But is it harder to go in and make that change
happening? Absolutely.

Globalization is coming to the Middle
East, and we have to integrate it. That energy has
to come out of there, because developing Asia
needs it, and we need developing Asia. If we do
not go there security-wise, the Russians and the
Chinese and the Indians would be coming, and
eventually the Japanese too. We can get there
first, and try to make it a good thing, make it
cooperative and a benefit to the region as a
whole. Or we can wait until it gets really bad, and
poor China gets so desperate that it starts doing
something crazy or scary or intimidating. And we
would go: “Hey, you shouldn’t be doing that”,
and then we would have ourselves a nice cold
war brewing in the Core again.

The Europeans are the
leaders in rule making; the Americans are the
leaders in profound new technology and the
ability to wage war; the Chinese have this
amazing new power in making [manufacturing]
everything; the Indians have this bizarrely tilted
power in Information Technology; and the
Japanese are sort of this new center of cool and
design and fashion.

If you make a
logical argument about the exertion of security,
then people will say: “Who will die for your war?
You must be doing this for empire; you must be
doing this so multinational corporations can go
around the world and exploit labor!”

And I say: “Your point? Yes, I am: it is called
development! Talk to somebody who has no
multinational corporations exploiting their cheap
labor: it sucks, it’s called Central Africa!” But
show me a place where they do have them do it,
and yes the first generation’s life looks like
England in the 1890s: they work in factories and
the conditions are rotten. But their kids go to
school and become something better, and then
their kids' kids become something even better.
That is how we did it. How do we expect
everyone else to magically jump ahead?

in many ways, we are moving away from paradigms
of war to paradigms of police work. Across the
Core we do have cops, and it is robust system. In
the Gap there are no cops: you can kill 100.000
people before anyone cares. Hack them up with
machetes, and throw their bodies down the river,
and maybe five months later the UN will say:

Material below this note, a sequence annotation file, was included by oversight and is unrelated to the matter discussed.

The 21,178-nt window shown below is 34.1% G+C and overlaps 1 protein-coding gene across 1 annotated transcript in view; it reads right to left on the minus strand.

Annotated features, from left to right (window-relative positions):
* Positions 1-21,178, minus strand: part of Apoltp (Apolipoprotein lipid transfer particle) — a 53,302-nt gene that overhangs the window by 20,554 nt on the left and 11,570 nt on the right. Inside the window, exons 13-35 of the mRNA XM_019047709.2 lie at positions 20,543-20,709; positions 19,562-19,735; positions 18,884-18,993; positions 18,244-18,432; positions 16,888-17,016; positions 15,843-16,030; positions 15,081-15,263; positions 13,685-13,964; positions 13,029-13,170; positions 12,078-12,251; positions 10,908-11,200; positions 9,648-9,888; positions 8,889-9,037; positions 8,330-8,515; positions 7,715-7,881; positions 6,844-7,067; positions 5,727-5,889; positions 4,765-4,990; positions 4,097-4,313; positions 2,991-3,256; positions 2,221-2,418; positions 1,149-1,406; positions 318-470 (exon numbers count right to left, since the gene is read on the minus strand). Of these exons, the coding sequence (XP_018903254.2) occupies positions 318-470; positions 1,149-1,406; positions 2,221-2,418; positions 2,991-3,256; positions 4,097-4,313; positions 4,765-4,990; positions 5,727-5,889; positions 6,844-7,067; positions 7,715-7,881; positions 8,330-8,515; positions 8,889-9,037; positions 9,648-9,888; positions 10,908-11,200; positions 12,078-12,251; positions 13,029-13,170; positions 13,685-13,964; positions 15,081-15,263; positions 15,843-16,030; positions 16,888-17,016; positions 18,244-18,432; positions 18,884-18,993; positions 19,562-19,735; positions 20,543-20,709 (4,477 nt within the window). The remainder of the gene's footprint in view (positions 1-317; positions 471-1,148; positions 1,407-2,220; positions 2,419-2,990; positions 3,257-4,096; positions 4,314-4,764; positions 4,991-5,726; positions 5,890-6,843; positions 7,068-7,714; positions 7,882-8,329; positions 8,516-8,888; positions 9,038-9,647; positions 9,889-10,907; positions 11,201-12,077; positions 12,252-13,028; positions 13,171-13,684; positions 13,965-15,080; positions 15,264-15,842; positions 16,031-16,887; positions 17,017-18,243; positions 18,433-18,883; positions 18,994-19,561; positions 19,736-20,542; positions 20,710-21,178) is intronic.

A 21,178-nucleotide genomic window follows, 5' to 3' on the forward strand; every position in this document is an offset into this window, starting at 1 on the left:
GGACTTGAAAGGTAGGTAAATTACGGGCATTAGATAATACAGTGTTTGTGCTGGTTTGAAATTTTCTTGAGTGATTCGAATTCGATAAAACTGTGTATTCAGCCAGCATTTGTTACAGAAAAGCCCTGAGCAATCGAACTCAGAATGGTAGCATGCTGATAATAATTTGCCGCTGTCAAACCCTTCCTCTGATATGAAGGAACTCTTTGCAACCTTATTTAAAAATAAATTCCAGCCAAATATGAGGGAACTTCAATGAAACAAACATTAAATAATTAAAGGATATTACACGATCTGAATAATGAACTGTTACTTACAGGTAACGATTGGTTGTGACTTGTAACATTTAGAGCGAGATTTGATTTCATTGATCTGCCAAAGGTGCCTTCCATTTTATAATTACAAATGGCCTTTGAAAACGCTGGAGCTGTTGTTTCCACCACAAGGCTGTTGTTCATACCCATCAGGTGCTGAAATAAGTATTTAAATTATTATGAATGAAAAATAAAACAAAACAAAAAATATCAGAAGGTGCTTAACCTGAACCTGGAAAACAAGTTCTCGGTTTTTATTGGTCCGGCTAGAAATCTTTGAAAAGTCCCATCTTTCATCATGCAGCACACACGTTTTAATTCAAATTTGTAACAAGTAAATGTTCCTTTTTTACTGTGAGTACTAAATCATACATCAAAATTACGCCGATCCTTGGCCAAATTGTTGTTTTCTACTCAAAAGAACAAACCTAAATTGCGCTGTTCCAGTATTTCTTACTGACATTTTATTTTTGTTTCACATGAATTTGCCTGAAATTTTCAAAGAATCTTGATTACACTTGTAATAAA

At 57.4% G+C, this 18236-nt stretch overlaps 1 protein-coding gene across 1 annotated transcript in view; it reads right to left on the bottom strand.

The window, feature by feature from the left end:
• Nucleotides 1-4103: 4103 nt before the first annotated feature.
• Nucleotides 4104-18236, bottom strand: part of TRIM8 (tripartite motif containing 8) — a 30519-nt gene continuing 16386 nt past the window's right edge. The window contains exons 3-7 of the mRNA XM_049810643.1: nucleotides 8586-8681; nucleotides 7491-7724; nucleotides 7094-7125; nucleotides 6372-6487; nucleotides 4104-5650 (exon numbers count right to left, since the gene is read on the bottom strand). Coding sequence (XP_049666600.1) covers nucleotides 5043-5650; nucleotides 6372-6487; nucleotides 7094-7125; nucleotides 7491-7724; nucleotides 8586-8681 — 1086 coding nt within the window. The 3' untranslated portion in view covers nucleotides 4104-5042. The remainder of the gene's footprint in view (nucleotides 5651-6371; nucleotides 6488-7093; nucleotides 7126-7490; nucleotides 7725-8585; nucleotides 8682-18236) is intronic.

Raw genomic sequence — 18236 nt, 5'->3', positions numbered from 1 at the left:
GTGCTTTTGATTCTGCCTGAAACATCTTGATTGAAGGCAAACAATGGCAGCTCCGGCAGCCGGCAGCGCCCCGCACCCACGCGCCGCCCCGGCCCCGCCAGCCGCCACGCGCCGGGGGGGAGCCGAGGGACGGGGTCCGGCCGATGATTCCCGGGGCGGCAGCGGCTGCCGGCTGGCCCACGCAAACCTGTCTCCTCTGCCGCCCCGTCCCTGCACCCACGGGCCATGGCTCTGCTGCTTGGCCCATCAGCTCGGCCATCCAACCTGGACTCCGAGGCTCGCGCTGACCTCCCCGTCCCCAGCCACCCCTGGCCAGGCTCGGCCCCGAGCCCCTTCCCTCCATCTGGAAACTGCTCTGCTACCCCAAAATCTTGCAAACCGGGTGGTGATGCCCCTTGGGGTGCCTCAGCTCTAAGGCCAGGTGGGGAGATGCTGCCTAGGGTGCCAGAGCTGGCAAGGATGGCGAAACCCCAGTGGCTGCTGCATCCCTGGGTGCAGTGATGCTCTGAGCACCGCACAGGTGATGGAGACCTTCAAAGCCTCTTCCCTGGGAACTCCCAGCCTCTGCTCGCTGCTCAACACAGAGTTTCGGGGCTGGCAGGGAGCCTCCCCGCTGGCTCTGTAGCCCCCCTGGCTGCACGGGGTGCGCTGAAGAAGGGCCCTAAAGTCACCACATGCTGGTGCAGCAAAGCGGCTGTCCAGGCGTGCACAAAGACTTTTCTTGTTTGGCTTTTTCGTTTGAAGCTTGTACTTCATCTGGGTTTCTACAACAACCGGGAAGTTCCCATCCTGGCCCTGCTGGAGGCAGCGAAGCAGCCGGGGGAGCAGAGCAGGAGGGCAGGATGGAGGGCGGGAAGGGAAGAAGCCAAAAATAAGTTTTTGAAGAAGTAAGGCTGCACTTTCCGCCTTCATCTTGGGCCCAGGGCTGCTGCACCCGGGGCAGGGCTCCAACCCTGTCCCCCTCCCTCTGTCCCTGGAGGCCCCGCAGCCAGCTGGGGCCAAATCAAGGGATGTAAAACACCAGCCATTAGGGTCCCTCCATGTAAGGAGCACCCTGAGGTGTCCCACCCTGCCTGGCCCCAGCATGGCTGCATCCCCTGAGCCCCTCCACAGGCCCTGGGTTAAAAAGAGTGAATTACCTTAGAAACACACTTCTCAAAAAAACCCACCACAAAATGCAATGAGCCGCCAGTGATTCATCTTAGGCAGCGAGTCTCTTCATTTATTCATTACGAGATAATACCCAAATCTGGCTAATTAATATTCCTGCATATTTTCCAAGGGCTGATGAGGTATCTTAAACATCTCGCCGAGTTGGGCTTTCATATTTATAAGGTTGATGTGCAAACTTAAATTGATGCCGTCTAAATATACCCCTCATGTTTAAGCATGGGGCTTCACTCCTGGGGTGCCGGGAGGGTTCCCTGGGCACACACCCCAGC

“that’s really bad, you should stop!” So we are
talking about extending police work.
On the Bush Administration:
That is why I, as a
Democrat, actually find myself supporting Bush
more than Kerry, because he speaks in terms of
right and wrong, good versus evil. You need a
certain amount of that to get people up to do it,
because these are not easy things. You need Putin
to be Putin sometimes. If you say: “Well, why
don’t you negotiate with them?”, then he will say:
“They just killed 300 of my kids! Why don’t you
go negotiate with Osama bin Laden?!” At some
point you have to say: “That doesn’t work!”

This administration is doing much
of what I argue for, but I do not claim that they
are following my logic – I claim it to be the logic
of the world. They are employing almost a
Nixonian sort of secrecy on it, as though the
world would not trust them on it. In that secrecy,
which is almost pathological, many people are
rushing in to fill the gap – with conspiracies,
charges, accusations and labels.

Americans are somewhat schizophrenic on this, since we accept
30,000 deaths a year with gun violence – but bin
Laden can go commit 3,000 murders on
television one day, and we will be so mad about
that that we will go invade countries.

But thank God we still react violently to
terrorism: that it still lights a fire under us, and it
is finally lighting one under Putin. We can either
deal with it or we can choose not to, but it is not
going away, and this globalization process will
not stop just because we stop supporting the
Israelis or get off oil or something like that. The
older I get the more convinced I get that life is
accomplished by those rushing to embrace the
bad things, because you may as well get it over as
soon as possible. I learned that when my daughter
got cancer at age two, which I write about in the
book. It really taught me something about
strategic planning: dealing with difficult things in
the right fashion, not dragging them out.